caps, whether or not they choose to participate in emissions trading.
This will incentivise companies to join the voluntary scheme to
gain experience of trading and the advantages of being an "early
mover". Similarly, it should be emphasised that in the medium
term, allowances will not be based on historical emissions, but
rather will be auctioned, with the income generated earmarked
for investment in renewables and other low carbon technologies.
This will provide an additional incentive for firms to take early
It should also be made clear that the Negotiated
Agreements will not be renegotiated when they expire and that
the firms involved will be expected to take on a mandatory cap.
WWF urges the Government to ensure that any
UK emissions trading scheme contributes to the 20 per cent CO2
reduction target. A clear signal should be given to firms in all
sectors that they will have mandatory caps imposed in the future.
The Incentive Payment
WWF believes that it is inappropriate that firms
should effectively be subsidised for implementing measures that
will only represent a small first step towards the emission reductions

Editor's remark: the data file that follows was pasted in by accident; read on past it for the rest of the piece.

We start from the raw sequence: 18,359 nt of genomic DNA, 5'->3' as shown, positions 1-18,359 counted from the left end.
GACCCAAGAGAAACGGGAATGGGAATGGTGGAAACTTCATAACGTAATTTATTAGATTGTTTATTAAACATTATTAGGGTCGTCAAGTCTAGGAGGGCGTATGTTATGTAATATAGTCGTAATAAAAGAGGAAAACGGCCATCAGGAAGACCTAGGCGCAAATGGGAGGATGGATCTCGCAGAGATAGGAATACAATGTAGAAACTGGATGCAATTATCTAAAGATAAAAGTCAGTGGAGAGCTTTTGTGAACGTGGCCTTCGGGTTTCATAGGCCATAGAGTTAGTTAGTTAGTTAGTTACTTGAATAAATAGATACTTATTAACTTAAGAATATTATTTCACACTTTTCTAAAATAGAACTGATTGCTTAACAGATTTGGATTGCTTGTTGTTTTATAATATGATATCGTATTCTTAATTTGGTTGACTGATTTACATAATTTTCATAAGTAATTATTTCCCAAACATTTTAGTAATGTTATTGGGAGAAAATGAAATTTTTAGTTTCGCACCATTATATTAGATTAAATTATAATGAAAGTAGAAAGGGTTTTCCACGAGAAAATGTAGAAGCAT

necessary to prevent serious climate change and that may in many
cases be profitable.
To be credible the incentive payment must be
seen to benefit those firms who have the greatest difficulty in
meeting the targets set, and should stimulate additional investment,
not subsidise activities that are already profitable.
The incentive should be limited to the five
years between its introduction and the beginning of the Kyoto
commitment period. It should be clear that taking advantage of
the incentive commits a firm to participating in an emissions
trading system from which there is no subsequent opt-out once
the incentive period has expired.
Since public funds are being utilised, it is
vital that there be complete transparency in the setting of targets
and allocation of the incentive and in the operation of the emissions
WWF urges the Government to ensure that any
incentive paid to trading firms reflects the polluter pays principle,
is carried out in a transparent manner and ensures that only investment
yielding real reductions is rewarded.